Is your yoga practice causing harm to the environment?

Photo by Valentina Sotnikova on Unsplash

Is there a link between a 21st Century yoga practice and harm to the environment? Most yoga practitioners are eco-aware and yet many aspects of the 21st century yoga practice could harm the environment. So what can you do to avoid harmful actions?

Yogis are generally caring, connected and eco-aware. Committed practitioners make a conscious effort to practice ‘ahimsa’ or non-violence. Yet, it might be that a 21st century, yoga causes harm to the environment. We wanted to share why this is happening and to empower you to make more conscious choices.

Yoga Mats

36 million yoga mats are purchased each year: enough to encircle the earth 1.6 times. Half of all yoga mats bought each year are made of PVC. Its production is highly energy intensive, uses chlorine gas and produces dioxins. PVC takes hundreds if not thousands of years to fully break down in landfill, all the time leaching chemicals into the ground and if incinerated produces highly toxic fumes. PVC mats are seldom recycled: it makes little economic sense and is too challenging a material.  

What about the other half of mats bought each year? Many of these claim sustainable credentials. Rubber, cork and jute are certainly more natural, but they can also carry a high environmental impact including deforestation and water contamination. However, they offer a much better alternative than using a mat made of synthetic materials.

Can you imagine doing yoga without a mat?  

Modern yoga postures can be tricky without using a mat but you can think about how to reduce the harm. If it’s possible, buy fewer mats.  When buying a mat be sure to check out what it’s made of. If you are buying a mat made of natural materials, make sure they have come from sustainable sources.  Plastic free delivery materials are always a good thing.  And finally, do consider how much you need your mat.  There are some yoga practices you can do without your mat: using your mat less will mean it won’t wear out as quickly. Why not try this class: ‘Get Off Your Mat’ from Naomi Absalom.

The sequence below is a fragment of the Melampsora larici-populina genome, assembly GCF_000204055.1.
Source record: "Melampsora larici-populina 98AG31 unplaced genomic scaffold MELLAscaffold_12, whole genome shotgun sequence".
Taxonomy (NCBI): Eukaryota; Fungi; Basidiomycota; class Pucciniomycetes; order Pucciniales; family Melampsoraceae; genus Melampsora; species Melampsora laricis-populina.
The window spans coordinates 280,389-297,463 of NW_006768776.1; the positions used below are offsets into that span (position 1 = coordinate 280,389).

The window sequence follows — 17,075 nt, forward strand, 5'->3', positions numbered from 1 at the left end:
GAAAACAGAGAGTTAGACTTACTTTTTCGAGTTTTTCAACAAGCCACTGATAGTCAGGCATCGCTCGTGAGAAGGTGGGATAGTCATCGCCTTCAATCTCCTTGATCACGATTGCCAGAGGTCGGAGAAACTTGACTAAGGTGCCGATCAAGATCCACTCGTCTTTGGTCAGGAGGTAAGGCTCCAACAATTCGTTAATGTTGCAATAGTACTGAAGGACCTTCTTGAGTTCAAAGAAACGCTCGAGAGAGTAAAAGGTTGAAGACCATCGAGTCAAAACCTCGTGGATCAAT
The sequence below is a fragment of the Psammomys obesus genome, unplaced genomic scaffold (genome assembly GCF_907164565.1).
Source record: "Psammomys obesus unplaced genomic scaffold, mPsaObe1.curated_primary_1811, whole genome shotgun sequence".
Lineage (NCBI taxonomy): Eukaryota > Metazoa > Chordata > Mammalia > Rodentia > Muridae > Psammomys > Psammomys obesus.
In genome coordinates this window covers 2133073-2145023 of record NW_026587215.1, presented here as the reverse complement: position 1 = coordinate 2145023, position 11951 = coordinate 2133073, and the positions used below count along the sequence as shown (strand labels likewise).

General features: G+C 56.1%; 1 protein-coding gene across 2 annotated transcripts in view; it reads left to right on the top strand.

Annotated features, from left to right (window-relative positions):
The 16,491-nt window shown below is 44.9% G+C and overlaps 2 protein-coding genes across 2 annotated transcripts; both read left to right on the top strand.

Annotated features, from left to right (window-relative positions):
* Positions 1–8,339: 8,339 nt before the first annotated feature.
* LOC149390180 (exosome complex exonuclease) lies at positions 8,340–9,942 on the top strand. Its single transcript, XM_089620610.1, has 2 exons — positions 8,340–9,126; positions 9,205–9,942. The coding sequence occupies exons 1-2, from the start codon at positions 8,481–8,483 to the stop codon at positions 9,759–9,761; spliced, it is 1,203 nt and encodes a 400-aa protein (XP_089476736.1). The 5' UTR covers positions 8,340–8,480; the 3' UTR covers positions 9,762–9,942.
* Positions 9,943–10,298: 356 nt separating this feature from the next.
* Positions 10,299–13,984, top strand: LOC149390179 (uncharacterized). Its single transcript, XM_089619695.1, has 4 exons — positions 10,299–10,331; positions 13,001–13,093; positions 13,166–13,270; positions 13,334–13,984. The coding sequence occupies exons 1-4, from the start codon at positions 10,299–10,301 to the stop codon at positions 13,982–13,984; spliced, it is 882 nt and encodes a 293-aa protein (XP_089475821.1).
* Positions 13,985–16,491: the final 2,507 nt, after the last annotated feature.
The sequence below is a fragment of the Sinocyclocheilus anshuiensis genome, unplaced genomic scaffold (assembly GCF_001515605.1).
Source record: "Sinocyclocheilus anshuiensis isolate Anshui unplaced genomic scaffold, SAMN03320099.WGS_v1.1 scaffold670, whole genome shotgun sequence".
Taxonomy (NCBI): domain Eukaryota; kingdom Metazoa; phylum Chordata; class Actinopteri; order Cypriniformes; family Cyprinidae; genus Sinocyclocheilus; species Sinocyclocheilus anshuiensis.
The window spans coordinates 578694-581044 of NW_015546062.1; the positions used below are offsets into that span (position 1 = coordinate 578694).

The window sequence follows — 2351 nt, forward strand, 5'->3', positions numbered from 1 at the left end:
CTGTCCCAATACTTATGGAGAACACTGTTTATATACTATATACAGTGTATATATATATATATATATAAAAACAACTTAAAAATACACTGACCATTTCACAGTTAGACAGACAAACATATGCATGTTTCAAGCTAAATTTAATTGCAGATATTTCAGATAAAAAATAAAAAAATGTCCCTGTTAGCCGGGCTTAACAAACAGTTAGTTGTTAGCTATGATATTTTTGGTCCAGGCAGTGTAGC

Yoga Props

How many props do you need to ensure your yoga practice is sustainable? Yoga props are a good thing, but stop for a moment and think about whether you need to use specially manufactured items.  You probably already own great substitutes. Pillows and cushions can do double duty as bolsters. Do you need a ‘special’ blanket for yoga? And, books, tins and belts are brilliant substitutes for props. In this video Adrianna gives lots of ideas for using what you have at home:

Yoga Clothes

A lot of ‘high-performing’ leisure wear sheds millions of microfibres in every wash. Microplastic beads have been banned in cosmetics but yoga leggings, fleeces and other athleisure items are responsible for polluting the oceans. A report from the Nature Conservancy reveals that over 120 million kilos of microfibres are shed in the manufacture of synthetic textiles. So this is even before it has a chance to hit your washing machine.  

Cotton clothes seem to be the answer. Here again, though, it would seem that more discrimination is needed.  Organic textiles build healthy soils, prevent water contamination and combat climate change. The fashion industry is responsible for 10% of global carbon emissions more than international flights and shipping combined.

This class from Mimi will help you to feel connected to the environment:

5 things you can do:

Here are 5 ways you can ensure that your yoga practice doesn’t harm the environment:

  1. Check the materials that your new yoga mat and props are made of. Avoid PVC. 
  2. Buy products made from natural or organic materials
  3. Buy less and use what you already have more
  4. Use a guppy bag or microfibre filter when washing synthetic textiles
  5. Recycle or upcycle what you no longer need rather than throwing it away 


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